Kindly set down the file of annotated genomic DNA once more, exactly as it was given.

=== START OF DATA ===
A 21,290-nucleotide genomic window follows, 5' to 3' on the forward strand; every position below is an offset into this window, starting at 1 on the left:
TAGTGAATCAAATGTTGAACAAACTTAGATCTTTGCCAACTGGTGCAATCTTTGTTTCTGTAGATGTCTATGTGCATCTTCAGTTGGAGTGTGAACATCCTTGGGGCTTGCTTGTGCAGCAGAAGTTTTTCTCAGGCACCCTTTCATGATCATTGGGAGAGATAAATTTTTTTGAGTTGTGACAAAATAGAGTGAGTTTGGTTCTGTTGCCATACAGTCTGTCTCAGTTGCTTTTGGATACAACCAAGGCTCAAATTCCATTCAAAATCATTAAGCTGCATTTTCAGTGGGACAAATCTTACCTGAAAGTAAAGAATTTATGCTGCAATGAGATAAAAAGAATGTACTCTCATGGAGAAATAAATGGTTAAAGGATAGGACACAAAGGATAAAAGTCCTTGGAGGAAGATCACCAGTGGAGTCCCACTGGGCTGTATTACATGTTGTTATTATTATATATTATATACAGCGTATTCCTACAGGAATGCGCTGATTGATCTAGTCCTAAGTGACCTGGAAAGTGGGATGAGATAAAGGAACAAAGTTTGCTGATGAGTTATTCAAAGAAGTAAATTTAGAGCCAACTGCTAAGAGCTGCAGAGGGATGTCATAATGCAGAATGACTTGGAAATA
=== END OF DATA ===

A 21,290-nucleotide genomic window follows, 5' to 3' on the forward strand; every position below is an offset into this window, starting at 1 on the left:
TAGTGAATCAAATGTTGAACAAACTTAGATCTTTGCCAACTGGTGCAATCTTTGTTTCTGTAGATGTCTATGTGCATCTTCAGTTGGAGTGTGAACATCCTTGGGGCTTGCTTGTGCAGCAGAAGTTTTTCTCAGGCACCCTTTCATGATCATTGGGAGAGATAAATTTTTTTGAGTTGTGACAAAATAGAGTGAGTTTGGTTCTGTTGCCATACAGTCTGTCTCAGTTGCTTTTGGATACAACCAAGGCTCAAATTCCATTCAAAATCATTAAGCTGCATTTTCAGTGGGACAAATCTTACCTGAAAGTAAAGAATTTATGCTGCAATGAGATAAAAAGAATGTACTCTCATGGAGAAATAAATGGTTAAAGGATAGGACACAAAGGATAAAAGTCCTTGGAGGAAGATCACCAGTGGAGTCCCACTGGGCTGTATTACATGTTGTTATTATTATATATTATATACAGCGTATTCCTACAGGAATGCGCTGATTGATCTAGTCCTAAGTGACCTGGAAAGTGGGATGAGATAAAGGAACAAAGTTTGCTGATGAGTTATTCAAAGAAGTAAATTTAGAGCCAACTGCTAAGAGCTGCAGAGGGATGTCATAATGCAGAATGACTTGGAAATA